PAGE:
In an alternative embodiment of the bracket assembly 82, as shown in FIG. 4, the assembly comprises a front bracket 118 and a rear bracket 120. The front bracket 118 includes four openings (not shown) extending therethrough and adjacent the four corners of the bracket. The front bracket 118 is positioned in front of and matingly engages the front wall 36 of the outer tube 32 such that two of the openings (not shown) are positioned above and two of the openings (not shown) are disposed below the outer tube 32. The rear bracket 120 is positioned behind and engages the back wall 108 of the outer tube 32 and has four openings (not shown) aligned with the openings (not shown) of the front bracket 118. Four bolts 122 extend through the aligned openings (not shown) in the front and back brackets 118, 120 to securely mount the bracket assembly 82 to and substantially anywhere along the length of the outer tube 32. The rear bracket 120 also includes a lower, central opening (not shown) through which the sensing unit 22 is rotatably mounted.

As shown in FIGS. 1 and 2, and as best illustrated in FIG. 5, the sensing unit 22 comprises an adjustable rod 124 and a pivot arm 126. The adjustable rod 124 comprises a bearing 130 having a pair of vertical bores 132 extending through upper and lower walls 134, 136 of the bearing and a pair of threaded horizontal bores 138 extending through sidewalls 140 of the bearing and opening into the vertical bores 132. A pair of rods 142 are slidably set in registry with vertical bores 132. The overall length of the adjustable rod 124 can be varied by telescopically engaging the rods 142 to a greater or lesser extent with respect to the bearing 130. This adjustment feature of the rod 124 provides for further versitility of the device 10 for mounting to vehicles varying with respect under carriage design. A pair of horizontal bolts 144 threadably engage the bearing 130, through the horizontal bores 138, and securely and matingly engage the rods 142 to fix the same in adjusted position relative to each other and the bearing.

The adjustable rod 124 is securely mounted to and between the differential bracket 72 and the pivot arm 126, the latter being mounted to the bracket assembly 82. To this end, the adjustable rod 124 includes a pair of ball-end connectors 146. One ball end connector 146 is securely attached to a first free end 148 of one of the rods 142. The other ball end connector 146 is attached to a second free end 149 of the other rod 142 opposite the first free end 148. As shown in FIG. 6, the ball end connectors 146 include bearing portions 150 mounted to the ends 148, 149 of the rods 142 and ball-end bolts 152 mounted within the bearing portions for rotational movement in a variety of directions in three-dimensional space. The bolt 152 of one of the ball-end connectors 146 is set in registry with aligned holes (not shown) extending through the differential bracket 72 and the diferential 70 to movably mount the adjustable rod 124 to the differential 70. The other ball-end connector 146 is mounted to the pivot arm 126. Specifically, the ball-end bolt 152 of the other connector 146 is selectively positioned in registry with any one of a plurality of spaced holes 154 extending along and through a central longitudinal axis of the pivot arm 126 on an outer end 156 thereof. In this manner, the adjustable rod 124 can be mounted to and disposed along any one of a number of positions on the pivot arm 126 so as to further facilitate mounting of the device to vehicles varying with respect to undercarriage design. It should be noted that an elongated slot (not shown) extending along the length of the longitudinal axis of the arm 126 would also provide such adjustment feature.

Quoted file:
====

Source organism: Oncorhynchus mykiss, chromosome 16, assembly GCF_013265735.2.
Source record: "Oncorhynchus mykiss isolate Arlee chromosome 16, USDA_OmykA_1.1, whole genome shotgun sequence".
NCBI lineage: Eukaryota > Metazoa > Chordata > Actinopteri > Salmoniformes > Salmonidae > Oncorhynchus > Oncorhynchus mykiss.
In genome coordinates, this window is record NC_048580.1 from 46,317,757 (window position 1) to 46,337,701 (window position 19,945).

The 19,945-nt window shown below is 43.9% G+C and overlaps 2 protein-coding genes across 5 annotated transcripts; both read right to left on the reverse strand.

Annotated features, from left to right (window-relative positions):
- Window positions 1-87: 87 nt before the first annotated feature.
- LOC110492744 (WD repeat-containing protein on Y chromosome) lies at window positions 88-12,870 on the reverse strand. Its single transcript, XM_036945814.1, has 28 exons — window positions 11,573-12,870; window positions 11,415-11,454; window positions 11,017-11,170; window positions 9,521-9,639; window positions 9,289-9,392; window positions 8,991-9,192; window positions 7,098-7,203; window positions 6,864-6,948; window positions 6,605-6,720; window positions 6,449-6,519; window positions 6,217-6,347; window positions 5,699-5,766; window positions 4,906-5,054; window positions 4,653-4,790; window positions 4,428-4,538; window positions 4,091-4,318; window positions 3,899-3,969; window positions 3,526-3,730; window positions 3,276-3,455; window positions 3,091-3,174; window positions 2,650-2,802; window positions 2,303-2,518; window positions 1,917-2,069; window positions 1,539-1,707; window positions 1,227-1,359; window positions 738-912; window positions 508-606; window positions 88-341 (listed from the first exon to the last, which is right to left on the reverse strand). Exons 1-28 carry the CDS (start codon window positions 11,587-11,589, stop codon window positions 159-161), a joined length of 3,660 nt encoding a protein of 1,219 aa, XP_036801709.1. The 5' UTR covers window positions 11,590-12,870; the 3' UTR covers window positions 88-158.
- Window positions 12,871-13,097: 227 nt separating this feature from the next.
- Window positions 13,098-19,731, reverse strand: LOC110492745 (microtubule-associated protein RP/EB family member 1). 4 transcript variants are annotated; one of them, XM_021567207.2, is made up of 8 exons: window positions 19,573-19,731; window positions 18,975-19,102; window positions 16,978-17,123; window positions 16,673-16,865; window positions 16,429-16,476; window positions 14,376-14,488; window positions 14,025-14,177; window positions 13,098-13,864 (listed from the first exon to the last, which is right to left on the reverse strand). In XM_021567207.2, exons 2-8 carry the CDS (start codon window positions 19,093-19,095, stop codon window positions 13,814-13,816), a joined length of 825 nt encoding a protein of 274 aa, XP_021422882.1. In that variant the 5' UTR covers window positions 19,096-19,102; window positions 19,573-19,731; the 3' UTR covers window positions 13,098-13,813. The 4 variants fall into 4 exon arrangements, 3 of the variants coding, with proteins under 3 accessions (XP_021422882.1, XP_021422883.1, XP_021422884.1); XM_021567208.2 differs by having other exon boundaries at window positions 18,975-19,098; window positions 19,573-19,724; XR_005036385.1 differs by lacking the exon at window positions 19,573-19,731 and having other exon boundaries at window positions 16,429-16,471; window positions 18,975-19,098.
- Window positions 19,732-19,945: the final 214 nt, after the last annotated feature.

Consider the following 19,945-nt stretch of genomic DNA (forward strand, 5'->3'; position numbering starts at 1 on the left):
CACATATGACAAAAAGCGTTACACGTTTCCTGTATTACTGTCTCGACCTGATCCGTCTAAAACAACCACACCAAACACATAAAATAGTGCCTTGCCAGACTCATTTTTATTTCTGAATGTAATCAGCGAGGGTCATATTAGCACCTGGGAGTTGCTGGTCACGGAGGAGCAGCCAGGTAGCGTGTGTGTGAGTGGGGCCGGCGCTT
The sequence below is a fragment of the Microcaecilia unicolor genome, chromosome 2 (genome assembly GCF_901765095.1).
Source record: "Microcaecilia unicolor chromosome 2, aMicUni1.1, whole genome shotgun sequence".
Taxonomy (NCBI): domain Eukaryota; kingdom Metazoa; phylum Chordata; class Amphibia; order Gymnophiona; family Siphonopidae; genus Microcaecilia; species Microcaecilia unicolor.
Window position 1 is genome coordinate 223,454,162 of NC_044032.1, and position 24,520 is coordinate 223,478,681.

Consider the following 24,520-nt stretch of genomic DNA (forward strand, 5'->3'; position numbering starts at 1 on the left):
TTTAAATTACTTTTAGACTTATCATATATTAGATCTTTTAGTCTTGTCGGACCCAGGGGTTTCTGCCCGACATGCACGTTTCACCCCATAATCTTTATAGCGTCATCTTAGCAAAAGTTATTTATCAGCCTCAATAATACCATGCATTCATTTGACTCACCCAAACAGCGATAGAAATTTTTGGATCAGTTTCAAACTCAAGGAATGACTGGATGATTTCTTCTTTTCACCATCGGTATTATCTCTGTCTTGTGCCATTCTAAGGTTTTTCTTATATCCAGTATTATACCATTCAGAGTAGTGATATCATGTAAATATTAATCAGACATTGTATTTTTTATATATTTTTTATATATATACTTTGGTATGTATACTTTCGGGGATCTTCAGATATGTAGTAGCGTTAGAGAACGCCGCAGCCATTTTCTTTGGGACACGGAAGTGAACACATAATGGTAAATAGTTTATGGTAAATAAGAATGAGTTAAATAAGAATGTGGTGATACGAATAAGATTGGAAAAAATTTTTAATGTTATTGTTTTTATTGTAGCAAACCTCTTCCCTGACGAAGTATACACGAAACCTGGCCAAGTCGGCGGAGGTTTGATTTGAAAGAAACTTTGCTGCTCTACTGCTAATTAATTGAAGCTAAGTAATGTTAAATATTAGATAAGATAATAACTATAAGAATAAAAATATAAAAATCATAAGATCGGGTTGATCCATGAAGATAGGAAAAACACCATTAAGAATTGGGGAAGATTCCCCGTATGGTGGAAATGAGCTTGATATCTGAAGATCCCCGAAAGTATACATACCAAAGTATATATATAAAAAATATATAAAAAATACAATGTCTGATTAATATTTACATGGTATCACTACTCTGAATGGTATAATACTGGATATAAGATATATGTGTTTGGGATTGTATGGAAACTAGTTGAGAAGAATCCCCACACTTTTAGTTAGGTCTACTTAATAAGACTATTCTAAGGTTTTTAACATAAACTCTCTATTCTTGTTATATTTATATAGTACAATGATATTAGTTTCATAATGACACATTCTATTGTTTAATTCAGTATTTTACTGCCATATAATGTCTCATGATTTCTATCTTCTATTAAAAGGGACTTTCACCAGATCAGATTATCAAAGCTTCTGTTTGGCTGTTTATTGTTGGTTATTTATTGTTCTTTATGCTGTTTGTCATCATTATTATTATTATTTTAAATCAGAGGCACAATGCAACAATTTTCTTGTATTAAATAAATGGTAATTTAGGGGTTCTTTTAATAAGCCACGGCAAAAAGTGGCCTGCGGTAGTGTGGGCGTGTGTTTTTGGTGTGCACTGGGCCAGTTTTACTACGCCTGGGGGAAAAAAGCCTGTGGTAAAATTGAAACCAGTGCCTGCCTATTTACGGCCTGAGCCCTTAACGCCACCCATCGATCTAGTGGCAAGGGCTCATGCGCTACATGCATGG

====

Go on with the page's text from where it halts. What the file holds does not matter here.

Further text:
It should be further noted that ball-end connectors 146 are preferred in mounting the adjustable rod 124 to and between the pivot arm 126 and the differential 70 rather than a fixed bolt connection. The use of ball-end connectors allows for lateral, longitudinal and angular movement of the differential with respect to the frame, as a result of torques exerted on the vehicle drivetrain during operation of the vehicle, without the incurrence of damage to the device 10. A fixed bolt connection between the sensing unit 22 and the vehicle frame 12 and differential 70 would not provide such flexibility in the mounting.

As stated above, the pivot arm 126 is rotatably mounted to the bracket assembly 82. To this end, the pivot arm has rigidly secured, as by welding, to an inner end 157 of the arm, a nut 160. The nut 160 is aligned with the tube 116, and bearing (not shown) housed therein, mounted to the long leg 88 of the L-bracket 84 of the bracket assembly 82. A connector bolt 162 is positioned through the bearing (not shown) and threaded onto the nut 160 to securely and rotatably mounted the pivot arm 126 to the bracket assembly 82.

In the alternative embodiment of bracket assembly 82 shown in FIG. 4, the rear bracket 120 engages and is positioned adjacent the pivot arm 126 such that the lower central opening (not shown) of the bracket 120 is aligned with the nut 160 of the pivot arm 126. In addition, the connector bolt 162 is set in registry with the aligned opening (not shown) and nut 160 to rotatably mount the pivot arm 126 to the bracket assembly 82.